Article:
There are some new and powerful Business Intelligence options available to all of us, from scalable cloud platforms to the Excel on the desktop. So its a good time to demonstrate some of them and show where BI and Application Development meet.

Power Query and the language M have been quietly making their way into the Microsoft Business Intelligence stack and in particular Excel for some time. The set of “Power” components (Power Query, Power Pivot and Power BI) all sound a bit like the marketing guys won the naming battle again and don’t really help explain the technology nor where they fit so I avoided it for a long time. That is until this latest version of Office where you can’t really avoid it. So it came time to take Power Query and M by the scruff and learn it.

First let’s put these new “Power” technologies in their relative places:

  • M is a new language that takes on the ET from ETL (Extract Transform and Load). It is a scripting language which looks like an odd mix of VBScript and PowerShell and “R”. It has constructs for importing and manipulating Tables, Lists and Records including the ability to do joining and grouping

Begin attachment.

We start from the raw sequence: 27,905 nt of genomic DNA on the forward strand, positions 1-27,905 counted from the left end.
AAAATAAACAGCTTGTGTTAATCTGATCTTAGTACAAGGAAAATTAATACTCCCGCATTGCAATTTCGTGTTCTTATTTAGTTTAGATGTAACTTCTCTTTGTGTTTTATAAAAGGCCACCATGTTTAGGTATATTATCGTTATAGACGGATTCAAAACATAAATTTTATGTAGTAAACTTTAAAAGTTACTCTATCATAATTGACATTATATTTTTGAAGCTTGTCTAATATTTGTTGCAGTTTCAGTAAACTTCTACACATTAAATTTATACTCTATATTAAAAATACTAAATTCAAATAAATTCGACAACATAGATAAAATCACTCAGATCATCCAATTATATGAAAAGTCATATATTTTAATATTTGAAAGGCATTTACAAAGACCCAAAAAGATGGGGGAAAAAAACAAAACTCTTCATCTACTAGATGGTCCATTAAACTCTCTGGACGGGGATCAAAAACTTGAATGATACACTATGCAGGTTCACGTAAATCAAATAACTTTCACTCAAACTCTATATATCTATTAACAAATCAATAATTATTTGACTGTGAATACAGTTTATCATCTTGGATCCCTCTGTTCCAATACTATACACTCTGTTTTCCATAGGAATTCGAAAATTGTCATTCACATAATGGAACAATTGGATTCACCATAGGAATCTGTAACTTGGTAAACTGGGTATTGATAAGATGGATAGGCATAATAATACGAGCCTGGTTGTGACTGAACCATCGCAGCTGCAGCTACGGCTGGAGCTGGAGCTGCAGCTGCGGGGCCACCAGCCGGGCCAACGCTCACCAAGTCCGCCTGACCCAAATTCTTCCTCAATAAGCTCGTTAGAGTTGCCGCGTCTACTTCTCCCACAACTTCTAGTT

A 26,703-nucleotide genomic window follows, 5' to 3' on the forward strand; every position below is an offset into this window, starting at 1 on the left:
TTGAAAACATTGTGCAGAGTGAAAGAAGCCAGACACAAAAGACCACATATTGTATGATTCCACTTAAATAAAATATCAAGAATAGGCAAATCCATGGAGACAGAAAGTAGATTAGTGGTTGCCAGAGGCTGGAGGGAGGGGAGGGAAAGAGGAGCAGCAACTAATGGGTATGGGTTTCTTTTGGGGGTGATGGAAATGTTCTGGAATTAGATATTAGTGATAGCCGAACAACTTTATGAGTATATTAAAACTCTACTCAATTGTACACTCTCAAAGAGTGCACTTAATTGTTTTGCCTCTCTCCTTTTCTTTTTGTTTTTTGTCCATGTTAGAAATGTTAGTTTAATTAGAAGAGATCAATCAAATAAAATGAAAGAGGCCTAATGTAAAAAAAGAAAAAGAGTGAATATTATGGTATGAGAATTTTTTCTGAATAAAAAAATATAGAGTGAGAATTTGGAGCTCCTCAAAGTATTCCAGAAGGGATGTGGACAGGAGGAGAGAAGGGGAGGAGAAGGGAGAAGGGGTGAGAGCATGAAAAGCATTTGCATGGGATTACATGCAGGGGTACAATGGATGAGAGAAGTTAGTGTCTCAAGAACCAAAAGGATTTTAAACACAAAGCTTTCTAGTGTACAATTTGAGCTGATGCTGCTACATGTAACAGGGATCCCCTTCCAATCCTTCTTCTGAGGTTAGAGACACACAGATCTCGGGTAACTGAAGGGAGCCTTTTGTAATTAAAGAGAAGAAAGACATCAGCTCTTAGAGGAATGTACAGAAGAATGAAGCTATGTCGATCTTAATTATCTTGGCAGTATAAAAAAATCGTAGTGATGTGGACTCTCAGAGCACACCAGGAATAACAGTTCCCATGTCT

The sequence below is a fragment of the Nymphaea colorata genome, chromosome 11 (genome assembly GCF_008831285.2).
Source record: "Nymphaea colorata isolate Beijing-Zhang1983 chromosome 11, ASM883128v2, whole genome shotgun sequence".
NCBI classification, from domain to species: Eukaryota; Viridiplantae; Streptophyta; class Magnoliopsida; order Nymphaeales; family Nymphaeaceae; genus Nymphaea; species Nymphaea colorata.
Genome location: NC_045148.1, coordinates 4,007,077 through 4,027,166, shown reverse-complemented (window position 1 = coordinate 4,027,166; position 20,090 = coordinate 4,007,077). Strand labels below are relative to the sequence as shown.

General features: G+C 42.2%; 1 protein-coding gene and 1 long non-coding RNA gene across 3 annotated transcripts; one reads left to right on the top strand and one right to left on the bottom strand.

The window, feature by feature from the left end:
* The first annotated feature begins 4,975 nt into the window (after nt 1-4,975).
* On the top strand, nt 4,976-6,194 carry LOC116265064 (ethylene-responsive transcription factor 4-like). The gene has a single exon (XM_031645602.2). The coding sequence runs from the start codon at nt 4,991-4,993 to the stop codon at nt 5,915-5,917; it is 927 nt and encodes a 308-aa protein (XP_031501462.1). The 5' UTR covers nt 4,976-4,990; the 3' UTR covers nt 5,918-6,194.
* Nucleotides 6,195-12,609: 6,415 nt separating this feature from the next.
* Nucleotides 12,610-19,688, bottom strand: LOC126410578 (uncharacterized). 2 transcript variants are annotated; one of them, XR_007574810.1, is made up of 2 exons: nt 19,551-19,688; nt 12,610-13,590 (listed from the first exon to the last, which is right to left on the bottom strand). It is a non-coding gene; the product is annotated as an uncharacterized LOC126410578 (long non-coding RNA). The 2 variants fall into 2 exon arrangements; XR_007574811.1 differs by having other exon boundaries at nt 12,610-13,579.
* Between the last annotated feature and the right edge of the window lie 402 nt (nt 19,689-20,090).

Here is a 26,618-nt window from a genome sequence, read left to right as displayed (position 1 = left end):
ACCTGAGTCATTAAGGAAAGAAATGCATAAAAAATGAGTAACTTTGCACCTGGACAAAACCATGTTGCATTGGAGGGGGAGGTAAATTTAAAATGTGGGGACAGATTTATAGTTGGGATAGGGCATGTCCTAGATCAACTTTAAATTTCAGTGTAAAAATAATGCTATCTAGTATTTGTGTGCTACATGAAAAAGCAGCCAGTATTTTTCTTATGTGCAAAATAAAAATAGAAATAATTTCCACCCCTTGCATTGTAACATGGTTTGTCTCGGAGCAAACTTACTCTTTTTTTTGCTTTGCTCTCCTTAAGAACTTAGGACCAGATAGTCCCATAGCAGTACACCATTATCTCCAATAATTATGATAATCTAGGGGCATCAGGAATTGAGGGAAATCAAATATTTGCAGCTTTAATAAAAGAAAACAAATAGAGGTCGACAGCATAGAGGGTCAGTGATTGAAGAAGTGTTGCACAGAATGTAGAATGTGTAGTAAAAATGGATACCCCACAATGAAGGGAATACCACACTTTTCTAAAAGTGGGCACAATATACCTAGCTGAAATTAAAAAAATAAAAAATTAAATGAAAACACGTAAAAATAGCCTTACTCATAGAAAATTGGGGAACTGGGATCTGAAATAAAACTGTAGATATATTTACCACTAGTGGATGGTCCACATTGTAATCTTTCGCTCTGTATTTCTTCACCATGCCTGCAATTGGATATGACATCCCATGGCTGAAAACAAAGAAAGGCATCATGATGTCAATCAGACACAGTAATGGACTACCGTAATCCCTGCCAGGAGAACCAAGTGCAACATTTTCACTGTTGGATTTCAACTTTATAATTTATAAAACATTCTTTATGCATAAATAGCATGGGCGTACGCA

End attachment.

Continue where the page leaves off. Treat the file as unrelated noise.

• Power Query is a scripting environment which is an add-on to Excel adding GUI support for creating and editing M scripts. It hides away the M language from the punter but you’ll quickly find the need to drop into the M script editor for all but the basic scripting chores.
  • Power Pivot is a multidimensional analysis engine without the need to use the full MSSQL OLAP Analysis Services. PowerPivot is available as a plug in for Excel but executes over what is called the Data Model an in memory database capable of much larger datasets than Excel.